In a recent survey, almost 4 million women felt that stress and anxiety brought about by the pandemic has caused them to age by at least 5 years. This has resulted in more women considering aesthetic treatments for the first time. But where do you start, how do you identify which treatments will help improve your looks and slow down the rate of facial ageing. We asked Dr Catharine Denning, Advanced Aesthetics Doctor and Medical Director at Clinic One Point Six.
Covid-19 has had a profound effect on all of our lives and as we enter another National lockdown we are once again preparing to work and socialise from home via apps such as Zoom and House Party. As a result of this we are spending more time, than ever before, staring at our own face on a screen, this has resulted in many people worrying that the stresses of the pandemic has aged them. It’s no wonder then that my clinic’s inbox has never been busier with requests for advice and treatments for patients ‘zoom face’.
It is well documented that stress accelerates ageing in the body, the cortisol released during a long-term stress response accelerates ageing even at a DNA level. In the face we tend to notice fine lines and wrinkles first, these result from the loss of collagen and elastin. In fact, there are a number of changes taking place at all layers of the face and these will be hastened by increased stress. A loss of fat and bone structure in the face contributes enormously to increased skin laxity, resulting in problems such as eye bags, jowling and heaviness in the lower face, common complaints when we use video conferencing apps.
There is no one solution, we need to address these problems with a variety of approaches.
Skincare is a great first step to minimising the effects of stress on skin ageing. I recommend using prescription strength ingredients such as vitamin A (tretinoin, retinol and retinoic acids), vitamin C (l-ascorbic acid 10-15%), peptides and a good SPF (separate from moisturiser and makeup, minimum protection factor 30). These are crucial in maximising your skins health and ability to make collagen and elastin as well as maintaining a radiant complexion. Many products will combine these ingredients making it easier to ensure you are including them daily.
If you want to maximise your skin’s health and boost collagen production further, in clinic treatments such as micro-needling and peels are a good option. Both of these techniques help to increase fibroblast activity to boost collagen as well as aim to speed up the turnover of the top, epidermal layer of the skin, which can appear dull as we age due to cell cycle slowing.
Injectable skin boosters such as Profhilo and Redensity 1 help to hydrate crepey, lacklustre skin and nourish the dermis directly. They use hyaluronic acid, which is a naturally occurring moisturiser in the face, these products help replace some of the bounce in the skin but also help to boost collagen production.
Our skin is very closely connected to underlying muscles and as we age, we lose collagen, elastin and the layer of fat that separates the two layers. The movement of the skin over the underlying muscles starts to create lines where the skin doesn’t bounce back as easily. By subtly softening some of these movements, some of these lines can be gently ironed out. Small doses in areas like the forehead, frown area and eye lines can help reduce fine lines as well as tighten pores and leave the skin looking more radiant and youthful.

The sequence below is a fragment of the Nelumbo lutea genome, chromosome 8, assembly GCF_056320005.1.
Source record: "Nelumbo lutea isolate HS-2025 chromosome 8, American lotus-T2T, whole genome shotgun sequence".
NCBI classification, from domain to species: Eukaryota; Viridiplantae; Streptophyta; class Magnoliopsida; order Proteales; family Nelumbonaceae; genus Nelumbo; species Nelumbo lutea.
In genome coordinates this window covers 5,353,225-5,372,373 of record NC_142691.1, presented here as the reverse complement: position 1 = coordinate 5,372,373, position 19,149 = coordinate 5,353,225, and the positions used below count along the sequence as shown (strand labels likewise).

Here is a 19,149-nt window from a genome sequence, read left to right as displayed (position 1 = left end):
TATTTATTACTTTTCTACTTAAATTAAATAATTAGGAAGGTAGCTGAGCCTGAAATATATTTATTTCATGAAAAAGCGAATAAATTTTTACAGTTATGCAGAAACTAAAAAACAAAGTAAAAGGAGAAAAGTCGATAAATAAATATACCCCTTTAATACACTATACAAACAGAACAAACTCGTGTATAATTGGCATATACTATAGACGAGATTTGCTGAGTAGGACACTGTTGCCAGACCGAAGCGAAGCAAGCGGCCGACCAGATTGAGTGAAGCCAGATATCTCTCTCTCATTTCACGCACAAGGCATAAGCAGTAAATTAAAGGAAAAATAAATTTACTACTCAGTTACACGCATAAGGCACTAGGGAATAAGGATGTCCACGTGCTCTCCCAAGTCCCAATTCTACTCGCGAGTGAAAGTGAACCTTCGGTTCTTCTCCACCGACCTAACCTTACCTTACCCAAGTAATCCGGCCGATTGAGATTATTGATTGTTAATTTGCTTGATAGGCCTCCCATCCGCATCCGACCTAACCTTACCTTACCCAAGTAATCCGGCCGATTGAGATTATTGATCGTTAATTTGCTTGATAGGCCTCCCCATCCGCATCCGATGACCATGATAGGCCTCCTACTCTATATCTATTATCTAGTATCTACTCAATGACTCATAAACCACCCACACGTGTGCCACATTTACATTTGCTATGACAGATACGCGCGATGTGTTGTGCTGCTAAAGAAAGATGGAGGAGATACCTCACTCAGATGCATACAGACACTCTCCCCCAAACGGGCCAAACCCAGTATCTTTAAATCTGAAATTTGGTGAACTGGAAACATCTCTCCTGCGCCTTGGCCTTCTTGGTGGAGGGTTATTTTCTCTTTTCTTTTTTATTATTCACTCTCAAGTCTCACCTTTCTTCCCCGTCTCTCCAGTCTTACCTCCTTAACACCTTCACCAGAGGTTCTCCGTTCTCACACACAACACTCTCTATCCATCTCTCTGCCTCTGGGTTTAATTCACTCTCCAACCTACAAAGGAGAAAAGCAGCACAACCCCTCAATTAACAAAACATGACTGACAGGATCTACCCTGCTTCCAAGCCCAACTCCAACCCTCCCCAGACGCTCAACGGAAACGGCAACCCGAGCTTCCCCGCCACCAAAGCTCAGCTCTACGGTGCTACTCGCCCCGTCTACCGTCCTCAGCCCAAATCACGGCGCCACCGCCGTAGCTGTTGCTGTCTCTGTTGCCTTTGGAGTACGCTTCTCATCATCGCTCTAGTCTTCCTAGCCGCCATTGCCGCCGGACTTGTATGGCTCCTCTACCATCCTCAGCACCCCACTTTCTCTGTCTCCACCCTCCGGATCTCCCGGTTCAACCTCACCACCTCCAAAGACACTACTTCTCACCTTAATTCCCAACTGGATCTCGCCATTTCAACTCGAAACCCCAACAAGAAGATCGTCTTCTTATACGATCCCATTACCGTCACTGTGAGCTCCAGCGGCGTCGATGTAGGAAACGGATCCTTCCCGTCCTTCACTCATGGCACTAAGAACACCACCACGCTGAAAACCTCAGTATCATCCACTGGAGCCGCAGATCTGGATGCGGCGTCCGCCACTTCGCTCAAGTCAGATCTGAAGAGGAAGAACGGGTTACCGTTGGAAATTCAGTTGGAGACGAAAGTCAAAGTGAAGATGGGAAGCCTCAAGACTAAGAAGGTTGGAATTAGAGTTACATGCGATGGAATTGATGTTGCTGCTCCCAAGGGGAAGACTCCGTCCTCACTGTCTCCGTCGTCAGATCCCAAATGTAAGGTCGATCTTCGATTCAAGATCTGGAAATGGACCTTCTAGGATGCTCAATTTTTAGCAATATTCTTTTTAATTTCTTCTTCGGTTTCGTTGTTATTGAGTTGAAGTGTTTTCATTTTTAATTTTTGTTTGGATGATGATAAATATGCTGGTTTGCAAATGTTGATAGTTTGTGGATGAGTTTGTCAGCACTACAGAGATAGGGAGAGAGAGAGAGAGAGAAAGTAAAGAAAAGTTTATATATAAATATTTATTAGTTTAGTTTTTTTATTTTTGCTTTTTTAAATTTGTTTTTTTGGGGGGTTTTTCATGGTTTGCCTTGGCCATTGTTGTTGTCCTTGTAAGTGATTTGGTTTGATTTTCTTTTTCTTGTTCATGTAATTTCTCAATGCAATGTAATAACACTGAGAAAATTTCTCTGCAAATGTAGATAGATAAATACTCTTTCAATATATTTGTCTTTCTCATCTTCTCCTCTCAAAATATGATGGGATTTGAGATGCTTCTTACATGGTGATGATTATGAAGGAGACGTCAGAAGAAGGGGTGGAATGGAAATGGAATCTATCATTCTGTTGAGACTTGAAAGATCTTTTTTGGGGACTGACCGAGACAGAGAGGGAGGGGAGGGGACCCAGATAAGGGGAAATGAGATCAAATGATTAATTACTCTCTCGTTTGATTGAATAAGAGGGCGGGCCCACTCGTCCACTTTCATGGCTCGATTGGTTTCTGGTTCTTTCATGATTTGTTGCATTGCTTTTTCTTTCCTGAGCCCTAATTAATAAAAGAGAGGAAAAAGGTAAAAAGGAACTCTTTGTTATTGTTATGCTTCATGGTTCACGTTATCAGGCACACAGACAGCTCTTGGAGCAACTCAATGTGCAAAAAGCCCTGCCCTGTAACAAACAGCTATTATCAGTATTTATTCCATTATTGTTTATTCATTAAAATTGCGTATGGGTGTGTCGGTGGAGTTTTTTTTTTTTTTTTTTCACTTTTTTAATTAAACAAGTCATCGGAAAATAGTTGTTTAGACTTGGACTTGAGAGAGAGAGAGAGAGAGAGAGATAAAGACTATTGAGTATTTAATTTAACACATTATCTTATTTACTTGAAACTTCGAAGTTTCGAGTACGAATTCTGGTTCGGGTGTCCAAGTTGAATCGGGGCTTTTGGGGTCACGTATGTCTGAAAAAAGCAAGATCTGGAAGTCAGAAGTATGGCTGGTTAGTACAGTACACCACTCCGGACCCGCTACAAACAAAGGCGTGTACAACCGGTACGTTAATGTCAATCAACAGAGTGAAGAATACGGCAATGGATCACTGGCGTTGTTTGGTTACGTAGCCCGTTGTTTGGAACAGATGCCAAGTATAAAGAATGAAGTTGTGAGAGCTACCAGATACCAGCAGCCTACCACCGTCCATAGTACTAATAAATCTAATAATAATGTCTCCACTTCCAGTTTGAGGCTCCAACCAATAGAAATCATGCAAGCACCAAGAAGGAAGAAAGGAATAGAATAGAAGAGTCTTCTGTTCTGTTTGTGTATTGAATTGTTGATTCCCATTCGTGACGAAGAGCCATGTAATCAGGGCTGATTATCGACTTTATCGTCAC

As we get older, our facial bones change shape quite dramatically. Our skeleton is the coat hanger on which our skin is draped and so when we lose volume this can cause the skin to sag over its unsupported frame. One of the first areas of ageing that people notice is around the eyes, looking tired and ‘haggard’ is a really common reason people come to my clinic. The bony sockets in which our eyes are housed get larger and more hollow resulting in a sunken appearance under the eye where the skin is less supported and the fat between the skin and muscle has depleted. This can leave a darker shadow which exists whether you’ve had a full 8 hours sleep or not, luckily tear trough filler is a great way to treat this problem. This is where a small amount of temporary hyaluronic acid is placed in the dip under the eye to support the skin and brighten the appearance of dark circles.
Another common reason people seek my help is when they feel like their lower face has become saggier with age. Things like nose to mouth heaviness and looking jowly are common concerns I see in clinic. A combination of the lack of skin support from skeletal changes as well as fat redistribution which occurs (particularly as our hormones change) with age leads to shadows and around the nose and mouth and sagging below the jaw line. Often by strategically replacing the skeletal and (targeted) fat loss with a range of hyaluronic acid gels designed to mimic these tissues, these changes can be softened, masked and even in some cases reversed.
In summary there is certainly a link to increased stress and ageing and this will result in changes to our faces. As we continue to spend more time looking at ourselves on screens, we can’t help but notice the finer details and changes, but it is important to remember that these occur naturally. There is nothing we can do to prevent these changes and I always encourage people to embrace ageing as a privilege. The good news is that there are ways to make you feel the best you can for your age, looking refreshed and well, even in these stressful times.
Dr Catharine Denning, Advanced Aesthetics Doctor and Medical Director at Clinic One Point Six